Ending the HIV Epidemic With 2 New USPSTF Recommendations

Douglas K. Owens, MD, MS
Stanford University
US Preventive Services Task Force


Owens DK. Ending the HIV epidemic with 2 new USPSTF recommendations [published online July 1, 2019]. Infectious Diseases Consultant.


HIV continues to be a very significant public health issue; 40,000 people are diagnosed with HIV each year, so this is a problem that requires our urgent attention. Therefore, the US Preventive Services Task Force (USPSTF) released 2 HIV recommendations: one updated recommendation on HIV screening1 and one new recommendation on pre-exposure prophylaxis (PrEP) therapy.2

What Are the Recommendations?

With respect to screening, we recommend that everyone between the ages of 15 and 65 years, and all pregnant women be screened for HIV. We also recommend clinicians offer PrEP therapy to people at high risk of getting HIV. As you may know, PrEP is a daily medication and is highly effective at preventing HIV when taken as prescribed. PrEP is not for everyone, though; it is indicated for people who do not have HIV but are at high risk for getting it.

Right now, in the United States, only one PrEP regimen is approved by the US Food and Drug Administration (FDA), called Truvada. More research is still needed on other medications that can be used as PrEP, and as evidence evolves, other medications may become approved by the FDA.

Who Is at High Risk for Acquiring HIV?

The people we recommend for consideration for PrEP include:

  • Those having sex with a partner who is HIV-positive,
  • Those having sex without a condom with a partner whose HIV status is unknown and is at high risk for HIV,
  • Those sharing drug-injection needles and syringes,
  • Those exchanging sex for money or drugs, and
  • Those who had a sexually transmitted infection within the past 6 months.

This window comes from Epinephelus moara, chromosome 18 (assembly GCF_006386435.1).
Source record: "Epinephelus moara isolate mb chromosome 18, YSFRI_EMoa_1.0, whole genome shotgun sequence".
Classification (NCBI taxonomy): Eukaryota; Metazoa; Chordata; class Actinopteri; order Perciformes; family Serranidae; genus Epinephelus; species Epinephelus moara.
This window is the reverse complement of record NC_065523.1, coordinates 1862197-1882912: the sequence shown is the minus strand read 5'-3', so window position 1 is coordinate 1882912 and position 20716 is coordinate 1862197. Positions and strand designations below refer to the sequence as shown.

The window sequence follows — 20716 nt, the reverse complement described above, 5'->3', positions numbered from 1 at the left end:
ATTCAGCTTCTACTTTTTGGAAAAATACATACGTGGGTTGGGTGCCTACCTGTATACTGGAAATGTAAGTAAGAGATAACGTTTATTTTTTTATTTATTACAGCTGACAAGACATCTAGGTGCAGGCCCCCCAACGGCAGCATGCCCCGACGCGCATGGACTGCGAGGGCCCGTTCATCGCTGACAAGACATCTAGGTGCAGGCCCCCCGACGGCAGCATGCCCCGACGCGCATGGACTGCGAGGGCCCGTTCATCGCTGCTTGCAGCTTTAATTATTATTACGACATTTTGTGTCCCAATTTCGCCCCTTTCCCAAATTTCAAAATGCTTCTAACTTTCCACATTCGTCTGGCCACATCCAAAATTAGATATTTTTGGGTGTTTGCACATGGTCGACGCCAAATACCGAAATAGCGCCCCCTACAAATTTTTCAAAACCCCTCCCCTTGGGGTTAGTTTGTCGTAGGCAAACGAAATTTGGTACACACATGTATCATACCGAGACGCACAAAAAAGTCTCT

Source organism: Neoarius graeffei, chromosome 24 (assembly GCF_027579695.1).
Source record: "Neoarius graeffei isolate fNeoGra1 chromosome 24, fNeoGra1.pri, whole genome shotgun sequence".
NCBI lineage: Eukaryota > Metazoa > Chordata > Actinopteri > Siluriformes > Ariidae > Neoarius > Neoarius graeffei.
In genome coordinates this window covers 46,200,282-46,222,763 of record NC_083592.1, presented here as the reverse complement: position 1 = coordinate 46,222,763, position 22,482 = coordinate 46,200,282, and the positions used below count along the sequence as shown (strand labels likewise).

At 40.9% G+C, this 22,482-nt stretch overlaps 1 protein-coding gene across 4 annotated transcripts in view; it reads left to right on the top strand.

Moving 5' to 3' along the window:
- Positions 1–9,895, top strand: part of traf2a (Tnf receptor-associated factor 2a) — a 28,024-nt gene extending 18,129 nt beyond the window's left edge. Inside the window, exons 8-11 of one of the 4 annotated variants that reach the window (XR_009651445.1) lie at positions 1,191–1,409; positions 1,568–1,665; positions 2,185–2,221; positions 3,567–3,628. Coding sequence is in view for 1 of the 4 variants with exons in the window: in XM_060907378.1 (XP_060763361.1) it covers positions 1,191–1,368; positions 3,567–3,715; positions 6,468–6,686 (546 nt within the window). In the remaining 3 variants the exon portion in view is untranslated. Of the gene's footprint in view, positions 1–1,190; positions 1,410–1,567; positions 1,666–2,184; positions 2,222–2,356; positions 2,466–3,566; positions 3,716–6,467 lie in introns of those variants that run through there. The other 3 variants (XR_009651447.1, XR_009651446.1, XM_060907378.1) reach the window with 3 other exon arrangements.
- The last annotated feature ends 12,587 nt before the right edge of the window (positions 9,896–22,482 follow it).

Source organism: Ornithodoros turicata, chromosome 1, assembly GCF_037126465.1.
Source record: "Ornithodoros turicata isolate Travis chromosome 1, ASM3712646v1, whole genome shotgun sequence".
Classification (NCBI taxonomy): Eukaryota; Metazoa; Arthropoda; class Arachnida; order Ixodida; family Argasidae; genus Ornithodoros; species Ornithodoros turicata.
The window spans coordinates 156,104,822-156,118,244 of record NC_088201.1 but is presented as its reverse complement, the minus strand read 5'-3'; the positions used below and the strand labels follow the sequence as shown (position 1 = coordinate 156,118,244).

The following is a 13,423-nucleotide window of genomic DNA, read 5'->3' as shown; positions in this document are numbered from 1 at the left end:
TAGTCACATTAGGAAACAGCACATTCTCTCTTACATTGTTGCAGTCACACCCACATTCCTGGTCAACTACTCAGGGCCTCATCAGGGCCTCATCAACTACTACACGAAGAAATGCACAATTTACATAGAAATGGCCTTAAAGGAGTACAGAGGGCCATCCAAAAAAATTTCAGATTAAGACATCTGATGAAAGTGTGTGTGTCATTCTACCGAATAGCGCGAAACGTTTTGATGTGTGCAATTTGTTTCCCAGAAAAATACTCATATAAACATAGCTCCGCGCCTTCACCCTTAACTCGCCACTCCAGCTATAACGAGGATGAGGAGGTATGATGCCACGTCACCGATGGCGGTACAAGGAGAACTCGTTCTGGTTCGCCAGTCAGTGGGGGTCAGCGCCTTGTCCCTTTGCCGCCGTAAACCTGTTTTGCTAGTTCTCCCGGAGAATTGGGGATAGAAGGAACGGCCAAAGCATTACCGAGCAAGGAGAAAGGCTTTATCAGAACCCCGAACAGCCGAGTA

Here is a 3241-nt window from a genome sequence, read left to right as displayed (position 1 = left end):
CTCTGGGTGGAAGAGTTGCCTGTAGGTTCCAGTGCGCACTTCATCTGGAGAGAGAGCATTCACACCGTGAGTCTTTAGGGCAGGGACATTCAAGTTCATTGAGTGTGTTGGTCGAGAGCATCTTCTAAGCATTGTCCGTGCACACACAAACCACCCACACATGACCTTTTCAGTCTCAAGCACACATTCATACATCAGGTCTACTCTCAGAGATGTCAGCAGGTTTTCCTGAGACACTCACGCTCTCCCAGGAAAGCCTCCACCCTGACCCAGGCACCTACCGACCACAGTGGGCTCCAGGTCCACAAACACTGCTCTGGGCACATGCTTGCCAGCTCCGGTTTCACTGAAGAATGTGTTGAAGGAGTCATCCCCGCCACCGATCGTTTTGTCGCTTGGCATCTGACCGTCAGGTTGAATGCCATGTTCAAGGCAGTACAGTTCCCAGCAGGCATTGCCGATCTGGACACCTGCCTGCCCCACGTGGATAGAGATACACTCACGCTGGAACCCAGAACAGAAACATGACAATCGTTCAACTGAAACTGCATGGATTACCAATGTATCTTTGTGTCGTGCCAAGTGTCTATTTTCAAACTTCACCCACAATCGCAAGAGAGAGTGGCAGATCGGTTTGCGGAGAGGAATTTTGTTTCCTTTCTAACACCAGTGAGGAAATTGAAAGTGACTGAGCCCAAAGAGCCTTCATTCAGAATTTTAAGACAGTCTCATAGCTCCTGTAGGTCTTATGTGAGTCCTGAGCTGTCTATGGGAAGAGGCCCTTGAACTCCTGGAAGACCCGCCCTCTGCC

For people in these categories, we want to start the conversation about PrEP.

How do we End the HIV Epidemic by 2020?

HIV screening and PrEP for HIV are both highly effective interventions. HIV screening enables people who have HIV to be put on effective anti-retroviral medication, which will help them live longer and healthier lives. And PrEP is highly effective for preventing the acquisition of HIV for people who are at high risk, when it is taken as prescribed. Therefore, each of these interventions will help reduce the number of new HIV infections, help people with HIV live longer and healthier lives, and ultimately save lives.

We hope these guidelines will raise awareness of and will help focus people’s attention on the ongoing public health problem from HIV. In addition, we hope the guidelines will encourage clinicians to offer PrEP to appropriate people who are at high risk for HIV. Both of these interventions, if implemented, can reduce the number of new HIV infections and can help toward the goal of ending the HIV epidemic in the United States.

We still have a very large public health problem with HIV. We have effective interventions, but we know that not enough people are receiving them, PrEP in particular. Though focused on primary care clinicians, the new USPSTF’s recommendations are certainly pertinent to other clinicians who care for patients with HIV or those who are at risk for HIV.


Douglas K. Owens, MD, MS, is a professor of medicine and director of the Center for Health Policy and the Center for Primary Care and Outcomes Research at Stanford University. He is also the 2019-2020 Chair of the US Preventive Services Task Force.



  1. Human immunodeficiency virus (HIV) infection: screening. US Preventive Services Task Force. Published June 2019. Accessed June 24, 2019.
  2. Prevention of human immunodeficiency virus (HIV) infection: preexposure prophylaxis. US Preventive Services Task Force. Published June 2019. Accessed June 24, 2019.